Yard work and gardening can be hard work, but it doesn’t have to result injury. As you are gearing up for the spring and summer growing season it’s important to remember the following tips and tricks to help prevent unnecessary aches and pains.
1. While working in your garden try to avoid standing up and bending forward to work at ground level. Either squat down by bending at the knee and hips keeping your back straight, or you can utilize some helpful tools. You can find gardening stools (or any small stool) or cushions that are lightweight and easy to maneuver to different places in your garden. You can then kneel or sit down while you work to reduce the load on your low back.
2. When pulling weeds follow the advice in tip #1, trying to avoid bending forward if able. For tough to pull weeds utilize a weeder to get down at the root and limiting having to use your back or arms to pull it from the ground.
3. Don’t over do it! When mulching or planting large flats take smaller trips if
necessary. Don’t try to push a wheelbarrow that is over full or too heavy around the yard or garden. Break the task in to more manageable amounts to prevent over straining your muscles.
4. When trimming or working with tools with your arms above shoulder level remember to squeeze your shoulder blades together and use the larger muscles in your back to support your arms. Take frequent breaks to prevent an over use injury of your shoulder
5. When digging or tilling, use your legs to lift or move dirt. Bend at the hips and knees, back straight, core engaged, and push through your legs rather than lifting through your back. Try to keep the weight of the dirt close to your body to reduce the strain on your lower back.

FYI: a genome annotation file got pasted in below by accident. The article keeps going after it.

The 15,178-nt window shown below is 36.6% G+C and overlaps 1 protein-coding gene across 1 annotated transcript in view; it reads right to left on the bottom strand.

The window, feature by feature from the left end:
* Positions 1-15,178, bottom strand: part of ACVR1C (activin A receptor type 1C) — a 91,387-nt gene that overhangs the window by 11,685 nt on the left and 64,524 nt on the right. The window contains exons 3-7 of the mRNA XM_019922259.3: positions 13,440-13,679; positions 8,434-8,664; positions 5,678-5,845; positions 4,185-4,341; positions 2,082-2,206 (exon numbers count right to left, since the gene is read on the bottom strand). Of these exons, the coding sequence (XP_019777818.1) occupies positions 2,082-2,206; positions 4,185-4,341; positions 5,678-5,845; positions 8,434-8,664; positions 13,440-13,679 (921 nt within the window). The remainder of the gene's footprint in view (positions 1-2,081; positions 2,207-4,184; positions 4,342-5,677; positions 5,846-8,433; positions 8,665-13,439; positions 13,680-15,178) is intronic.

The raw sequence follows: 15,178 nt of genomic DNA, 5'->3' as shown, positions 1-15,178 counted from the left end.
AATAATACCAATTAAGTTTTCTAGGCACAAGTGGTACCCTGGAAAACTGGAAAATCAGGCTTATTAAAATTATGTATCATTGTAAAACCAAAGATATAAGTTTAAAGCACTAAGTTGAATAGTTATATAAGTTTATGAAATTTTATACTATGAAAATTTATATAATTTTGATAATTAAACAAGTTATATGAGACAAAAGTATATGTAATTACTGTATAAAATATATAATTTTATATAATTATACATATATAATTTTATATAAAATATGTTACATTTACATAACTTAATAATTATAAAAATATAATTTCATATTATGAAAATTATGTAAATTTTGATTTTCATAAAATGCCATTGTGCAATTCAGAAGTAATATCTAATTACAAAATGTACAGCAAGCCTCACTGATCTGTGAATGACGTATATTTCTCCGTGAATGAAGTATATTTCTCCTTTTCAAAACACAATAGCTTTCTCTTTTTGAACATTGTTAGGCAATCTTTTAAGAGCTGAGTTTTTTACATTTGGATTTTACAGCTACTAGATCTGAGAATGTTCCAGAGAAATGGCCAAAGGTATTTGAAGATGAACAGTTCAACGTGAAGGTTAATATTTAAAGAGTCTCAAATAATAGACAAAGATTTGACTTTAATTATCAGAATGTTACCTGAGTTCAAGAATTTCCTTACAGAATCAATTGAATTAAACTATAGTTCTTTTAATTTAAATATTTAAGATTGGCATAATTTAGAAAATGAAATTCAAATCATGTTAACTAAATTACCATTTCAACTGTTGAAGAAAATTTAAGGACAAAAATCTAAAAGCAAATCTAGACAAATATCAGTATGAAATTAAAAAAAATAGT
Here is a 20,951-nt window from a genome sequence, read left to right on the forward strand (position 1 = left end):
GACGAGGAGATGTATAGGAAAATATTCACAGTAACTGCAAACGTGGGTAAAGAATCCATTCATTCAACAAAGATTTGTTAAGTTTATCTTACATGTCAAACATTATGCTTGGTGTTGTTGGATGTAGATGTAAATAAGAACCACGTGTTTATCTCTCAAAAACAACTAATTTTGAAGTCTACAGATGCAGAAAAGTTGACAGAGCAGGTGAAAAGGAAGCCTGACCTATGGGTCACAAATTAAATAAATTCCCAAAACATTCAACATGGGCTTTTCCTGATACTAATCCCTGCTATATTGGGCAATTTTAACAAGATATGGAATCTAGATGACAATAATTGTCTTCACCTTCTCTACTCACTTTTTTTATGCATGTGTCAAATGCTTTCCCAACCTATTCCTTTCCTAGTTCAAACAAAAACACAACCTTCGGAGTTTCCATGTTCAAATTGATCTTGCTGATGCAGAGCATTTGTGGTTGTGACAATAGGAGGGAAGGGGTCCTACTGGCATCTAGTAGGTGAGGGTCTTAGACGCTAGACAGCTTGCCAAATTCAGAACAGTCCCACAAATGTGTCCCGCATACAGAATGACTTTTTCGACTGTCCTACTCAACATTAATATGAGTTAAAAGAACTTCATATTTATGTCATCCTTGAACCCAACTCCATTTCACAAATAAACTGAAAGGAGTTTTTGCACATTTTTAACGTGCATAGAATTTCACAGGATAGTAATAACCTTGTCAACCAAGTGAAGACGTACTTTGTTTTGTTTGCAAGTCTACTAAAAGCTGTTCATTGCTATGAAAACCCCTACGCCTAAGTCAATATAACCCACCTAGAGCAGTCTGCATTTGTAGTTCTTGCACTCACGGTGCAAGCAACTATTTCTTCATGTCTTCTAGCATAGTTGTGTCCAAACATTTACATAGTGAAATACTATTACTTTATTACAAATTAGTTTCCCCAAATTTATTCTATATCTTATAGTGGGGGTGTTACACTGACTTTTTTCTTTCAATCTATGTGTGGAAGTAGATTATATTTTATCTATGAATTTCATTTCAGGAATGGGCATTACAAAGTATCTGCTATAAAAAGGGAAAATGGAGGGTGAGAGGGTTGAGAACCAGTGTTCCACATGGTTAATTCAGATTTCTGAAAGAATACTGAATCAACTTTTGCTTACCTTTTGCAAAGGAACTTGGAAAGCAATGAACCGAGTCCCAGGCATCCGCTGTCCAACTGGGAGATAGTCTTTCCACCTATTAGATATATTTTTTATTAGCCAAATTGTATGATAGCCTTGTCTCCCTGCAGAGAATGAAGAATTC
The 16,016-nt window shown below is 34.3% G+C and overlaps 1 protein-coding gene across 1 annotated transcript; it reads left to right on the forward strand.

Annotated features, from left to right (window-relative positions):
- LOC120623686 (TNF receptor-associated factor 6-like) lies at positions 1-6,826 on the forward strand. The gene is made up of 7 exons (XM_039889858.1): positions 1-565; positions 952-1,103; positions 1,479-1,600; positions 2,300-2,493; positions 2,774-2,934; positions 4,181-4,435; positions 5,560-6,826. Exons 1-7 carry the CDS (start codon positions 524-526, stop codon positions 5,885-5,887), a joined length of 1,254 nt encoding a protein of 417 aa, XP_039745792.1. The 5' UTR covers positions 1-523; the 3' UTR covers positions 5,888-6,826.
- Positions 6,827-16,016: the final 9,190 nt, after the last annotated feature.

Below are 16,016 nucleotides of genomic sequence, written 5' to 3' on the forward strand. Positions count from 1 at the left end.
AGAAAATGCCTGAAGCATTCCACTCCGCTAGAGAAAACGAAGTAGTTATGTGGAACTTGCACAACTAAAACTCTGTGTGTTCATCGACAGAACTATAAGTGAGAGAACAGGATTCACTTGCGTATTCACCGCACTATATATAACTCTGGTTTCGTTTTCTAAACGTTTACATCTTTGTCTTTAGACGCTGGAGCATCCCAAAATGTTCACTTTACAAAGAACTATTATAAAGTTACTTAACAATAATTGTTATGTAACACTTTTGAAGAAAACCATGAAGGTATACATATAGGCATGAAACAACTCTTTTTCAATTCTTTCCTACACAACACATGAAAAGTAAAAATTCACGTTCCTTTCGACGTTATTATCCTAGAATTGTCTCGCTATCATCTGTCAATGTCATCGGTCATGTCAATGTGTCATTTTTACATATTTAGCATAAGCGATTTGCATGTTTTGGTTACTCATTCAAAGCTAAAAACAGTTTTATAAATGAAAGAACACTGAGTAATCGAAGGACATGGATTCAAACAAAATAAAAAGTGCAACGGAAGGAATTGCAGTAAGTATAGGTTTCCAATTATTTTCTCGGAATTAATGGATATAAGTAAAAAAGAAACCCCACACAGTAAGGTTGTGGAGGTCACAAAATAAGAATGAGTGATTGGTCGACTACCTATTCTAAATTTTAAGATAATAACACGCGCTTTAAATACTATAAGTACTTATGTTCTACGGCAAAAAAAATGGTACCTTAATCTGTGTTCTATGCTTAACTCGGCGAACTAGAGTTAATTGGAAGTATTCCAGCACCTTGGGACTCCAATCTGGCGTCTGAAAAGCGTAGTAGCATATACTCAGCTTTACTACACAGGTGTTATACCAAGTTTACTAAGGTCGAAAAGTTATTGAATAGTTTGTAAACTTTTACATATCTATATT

6. It’s very important to remember to stay hydrated before, during, and after working outside in your garden, especially if the weather is warm. Labor-intensive yard work burns calories, and makes you sweat, which can deplete your electrolytes. Maintaining your hydration can prevent muscle cramping and reduce muscle soreness in the days following your hard work.
If you have unfortunately already found yourself suffering from a sore back, shoulder, knees, or any other body part due to working in your yard or garden, come in for a consult from a physical therapist at one of our 8 locations. A physical therapist will be able to determine how to help relieve you of your symptoms and assess your body mechanics during gardening tasks to prevent future re-injury, and get you back out in your garden doing what you love.
PTW’s April Phillips, PT, DPT is a staff physical therapist at our West Norriton clinic. For an initial evaluation, call Steph at 610-630-0101 today!